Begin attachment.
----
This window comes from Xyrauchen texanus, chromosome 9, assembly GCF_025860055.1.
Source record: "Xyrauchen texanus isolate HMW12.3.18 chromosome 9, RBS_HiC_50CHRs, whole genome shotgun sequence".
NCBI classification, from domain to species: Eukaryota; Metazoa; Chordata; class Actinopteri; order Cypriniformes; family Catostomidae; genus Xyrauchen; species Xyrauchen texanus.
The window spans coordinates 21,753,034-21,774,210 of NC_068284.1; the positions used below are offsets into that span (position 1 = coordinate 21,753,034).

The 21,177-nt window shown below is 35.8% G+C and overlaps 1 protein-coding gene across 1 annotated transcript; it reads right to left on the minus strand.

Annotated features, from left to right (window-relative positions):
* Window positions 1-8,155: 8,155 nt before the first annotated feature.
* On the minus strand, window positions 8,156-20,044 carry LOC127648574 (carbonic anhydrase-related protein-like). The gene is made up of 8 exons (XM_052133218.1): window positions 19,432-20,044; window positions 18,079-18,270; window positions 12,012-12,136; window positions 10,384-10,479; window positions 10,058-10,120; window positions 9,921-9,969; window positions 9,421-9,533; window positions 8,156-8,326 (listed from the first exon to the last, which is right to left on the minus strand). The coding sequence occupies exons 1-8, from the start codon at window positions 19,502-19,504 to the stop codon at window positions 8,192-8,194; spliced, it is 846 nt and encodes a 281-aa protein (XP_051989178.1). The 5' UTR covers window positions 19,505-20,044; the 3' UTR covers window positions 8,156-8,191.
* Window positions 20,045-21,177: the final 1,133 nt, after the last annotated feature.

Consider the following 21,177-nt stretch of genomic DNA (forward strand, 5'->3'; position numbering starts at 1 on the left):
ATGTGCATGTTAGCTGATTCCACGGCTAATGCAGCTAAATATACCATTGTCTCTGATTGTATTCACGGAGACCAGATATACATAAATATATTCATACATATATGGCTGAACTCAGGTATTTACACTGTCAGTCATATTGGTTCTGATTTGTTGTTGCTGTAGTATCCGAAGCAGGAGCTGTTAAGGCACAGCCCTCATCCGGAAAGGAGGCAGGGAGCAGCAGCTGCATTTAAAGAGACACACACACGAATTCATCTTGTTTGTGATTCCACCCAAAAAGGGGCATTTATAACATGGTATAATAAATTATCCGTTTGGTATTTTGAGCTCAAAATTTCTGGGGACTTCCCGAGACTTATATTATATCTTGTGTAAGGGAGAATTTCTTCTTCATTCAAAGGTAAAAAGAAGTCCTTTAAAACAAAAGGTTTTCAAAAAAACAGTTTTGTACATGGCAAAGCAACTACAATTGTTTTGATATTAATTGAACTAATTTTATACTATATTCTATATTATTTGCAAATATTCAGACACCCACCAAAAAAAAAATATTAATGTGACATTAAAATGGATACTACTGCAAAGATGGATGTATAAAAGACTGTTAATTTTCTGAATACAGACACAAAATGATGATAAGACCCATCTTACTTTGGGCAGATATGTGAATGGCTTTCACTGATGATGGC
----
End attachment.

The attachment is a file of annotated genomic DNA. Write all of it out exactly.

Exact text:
This window comes from Xyrauchen texanus, chromosome 9, assembly GCF_025860055.1.
Source record: "Xyrauchen texanus isolate HMW12.3.18 chromosome 9, RBS_HiC_50CHRs, whole genome shotgun sequence".
NCBI classification, from domain to species: Eukaryota; Metazoa; Chordata; class Actinopteri; order Cypriniformes; family Catostomidae; genus Xyrauchen; species Xyrauchen texanus.
The window spans coordinates 21,753,034-21,774,210 of NC_068284.1; the positions used below are offsets into that span (position 1 = coordinate 21,753,034).

The 21,177-nt window shown below is 35.8% G+C and overlaps 1 protein-coding gene across 1 annotated transcript; it reads right to left on the minus strand.

Annotated features, from left to right (window-relative positions):
* Window positions 1-8,155: 8,155 nt before the first annotated feature.
* On the minus strand, window positions 8,156-20,044 carry LOC127648574 (carbonic anhydrase-related protein-like). The gene is made up of 8 exons (XM_052133218.1): window positions 19,432-20,044; window positions 18,079-18,270; window positions 12,012-12,136; window positions 10,384-10,479; window positions 10,058-10,120; window positions 9,921-9,969; window positions 9,421-9,533; window positions 8,156-8,326 (listed from the first exon to the last, which is right to left on the minus strand). The coding sequence occupies exons 1-8, from the start codon at window positions 19,502-19,504 to the stop codon at window positions 8,192-8,194; spliced, it is 846 nt and encodes a 281-aa protein (XP_051989178.1). The 5' UTR covers window positions 19,505-20,044; the 3' UTR covers window positions 8,156-8,191.
* Window positions 20,045-21,177: the final 1,133 nt, after the last annotated feature.

Consider the following 21,177-nt stretch of genomic DNA (forward strand, 5'->3'; position numbering starts at 1 on the left):
ATGTGCATGTTAGCTGATTCCACGGCTAATGCAGCTAAATATACCATTGTCTCTGATTGTATTCACGGAGACCAGATATACATAAATATATTCATACATATATGGCTGAACTCAGGTATTTACACTGTCAGTCATATTGGTTCTGATTTGTTGTTGCTGTAGTATCCGAAGCAGGAGCTGTTAAGGCACAGCCCTCATCCGGAAAGGAGGCAGGGAGCAGCAGCTGCATTTAAAGAGACACACACACGAATTCATCTTGTTTGTGATTCCACCCAAAAAGGGGCATTTATAACATGGTATAATAAATTATCCGTTTGGTATTTTGAGCTCAAAATTTCTGGGGACTTCCCGAGACTTATATTATATCTTGTGTAAGGGAGAATTTCTTCTTCATTCAAAGGTAAAAAGAAGTCCTTTAAAACAAAAGGTTTTCAAAAAAACAGTTTTGTACATGGCAAAGCAACTACAATTGTTTTGATATTAATTGAACTAATTTTATACTATATTCTATATTATTTGCAAATATTCAGACACCCACCAAAAAAAAAATATTAATGTGACATTAAAATGGATACTACTGCAAAGATGGATGTATAAAAGACTGTTAATTTTCTGAATACAGACACAAAATGATGATAAGACCCATCTTACTTTGGGCAGATATGTGAATGGCTTTCACTGATGATGGC